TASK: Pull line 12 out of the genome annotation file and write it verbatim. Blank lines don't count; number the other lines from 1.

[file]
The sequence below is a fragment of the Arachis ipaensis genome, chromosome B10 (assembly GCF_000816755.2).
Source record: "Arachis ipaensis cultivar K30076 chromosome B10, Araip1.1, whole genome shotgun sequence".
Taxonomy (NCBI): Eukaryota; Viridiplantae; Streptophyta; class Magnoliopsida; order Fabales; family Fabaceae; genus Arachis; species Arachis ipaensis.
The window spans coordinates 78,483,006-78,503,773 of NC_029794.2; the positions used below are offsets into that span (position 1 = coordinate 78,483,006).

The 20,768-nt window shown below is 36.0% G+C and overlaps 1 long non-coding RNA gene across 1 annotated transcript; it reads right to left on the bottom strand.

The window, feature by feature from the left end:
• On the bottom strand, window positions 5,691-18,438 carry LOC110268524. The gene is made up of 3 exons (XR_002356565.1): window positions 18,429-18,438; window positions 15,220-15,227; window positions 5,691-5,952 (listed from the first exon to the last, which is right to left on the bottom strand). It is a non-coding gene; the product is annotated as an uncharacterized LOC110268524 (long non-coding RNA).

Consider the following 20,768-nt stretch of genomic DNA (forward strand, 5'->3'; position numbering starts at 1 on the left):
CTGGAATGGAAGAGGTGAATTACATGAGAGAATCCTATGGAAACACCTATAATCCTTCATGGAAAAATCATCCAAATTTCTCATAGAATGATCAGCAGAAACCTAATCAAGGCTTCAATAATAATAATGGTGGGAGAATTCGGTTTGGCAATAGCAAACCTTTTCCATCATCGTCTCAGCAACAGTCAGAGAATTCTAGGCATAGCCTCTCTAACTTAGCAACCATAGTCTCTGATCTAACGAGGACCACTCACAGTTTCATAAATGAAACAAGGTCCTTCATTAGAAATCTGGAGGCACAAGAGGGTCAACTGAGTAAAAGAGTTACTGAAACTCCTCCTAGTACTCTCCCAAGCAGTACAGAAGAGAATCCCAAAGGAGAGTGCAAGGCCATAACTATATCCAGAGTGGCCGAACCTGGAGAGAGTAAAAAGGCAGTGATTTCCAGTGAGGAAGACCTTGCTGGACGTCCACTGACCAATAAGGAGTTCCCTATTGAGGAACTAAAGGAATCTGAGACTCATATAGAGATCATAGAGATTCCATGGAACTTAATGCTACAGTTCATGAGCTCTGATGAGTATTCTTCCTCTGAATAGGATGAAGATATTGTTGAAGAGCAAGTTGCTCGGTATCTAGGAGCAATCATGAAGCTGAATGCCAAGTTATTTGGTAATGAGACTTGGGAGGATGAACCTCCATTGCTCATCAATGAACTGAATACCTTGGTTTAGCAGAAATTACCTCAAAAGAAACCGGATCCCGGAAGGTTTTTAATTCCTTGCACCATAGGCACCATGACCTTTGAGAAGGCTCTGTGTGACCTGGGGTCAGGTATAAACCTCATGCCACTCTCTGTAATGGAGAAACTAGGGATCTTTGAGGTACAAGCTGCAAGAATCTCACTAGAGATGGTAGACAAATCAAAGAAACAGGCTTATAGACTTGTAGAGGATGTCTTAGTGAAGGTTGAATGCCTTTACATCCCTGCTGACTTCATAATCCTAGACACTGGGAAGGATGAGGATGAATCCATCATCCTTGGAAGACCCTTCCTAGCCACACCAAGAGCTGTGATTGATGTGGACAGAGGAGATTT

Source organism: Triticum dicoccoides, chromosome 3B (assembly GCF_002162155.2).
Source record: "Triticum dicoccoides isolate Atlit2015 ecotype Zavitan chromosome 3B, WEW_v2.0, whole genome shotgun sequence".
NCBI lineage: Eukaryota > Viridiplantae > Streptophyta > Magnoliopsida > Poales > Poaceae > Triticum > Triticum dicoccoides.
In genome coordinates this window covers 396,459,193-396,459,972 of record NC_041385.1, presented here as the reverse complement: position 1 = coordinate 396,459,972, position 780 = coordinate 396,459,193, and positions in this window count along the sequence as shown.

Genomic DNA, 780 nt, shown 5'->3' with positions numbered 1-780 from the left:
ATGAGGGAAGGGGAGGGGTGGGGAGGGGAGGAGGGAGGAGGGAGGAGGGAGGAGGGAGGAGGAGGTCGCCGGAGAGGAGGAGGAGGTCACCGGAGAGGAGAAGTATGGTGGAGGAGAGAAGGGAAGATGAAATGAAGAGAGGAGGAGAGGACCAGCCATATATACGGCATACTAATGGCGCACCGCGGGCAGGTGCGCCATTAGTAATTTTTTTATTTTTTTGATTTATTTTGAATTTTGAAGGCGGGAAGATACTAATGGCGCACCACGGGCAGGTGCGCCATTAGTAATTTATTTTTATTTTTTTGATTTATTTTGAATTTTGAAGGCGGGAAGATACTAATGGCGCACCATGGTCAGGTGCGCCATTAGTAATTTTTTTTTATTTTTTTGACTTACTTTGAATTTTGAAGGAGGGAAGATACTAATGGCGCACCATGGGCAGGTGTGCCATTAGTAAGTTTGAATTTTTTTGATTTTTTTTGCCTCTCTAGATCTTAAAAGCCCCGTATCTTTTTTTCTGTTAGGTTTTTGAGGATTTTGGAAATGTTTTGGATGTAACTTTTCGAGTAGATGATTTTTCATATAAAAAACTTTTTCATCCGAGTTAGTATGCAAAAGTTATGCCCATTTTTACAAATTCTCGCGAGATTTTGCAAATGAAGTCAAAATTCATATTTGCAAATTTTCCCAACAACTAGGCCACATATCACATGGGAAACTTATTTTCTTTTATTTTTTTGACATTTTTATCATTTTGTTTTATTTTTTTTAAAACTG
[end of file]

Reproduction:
NCBI lineage: Eukaryota > Viridiplantae > Streptophyta > Magnoliopsida > Poales > Poaceae > Triticum > Triticum dicoccoides.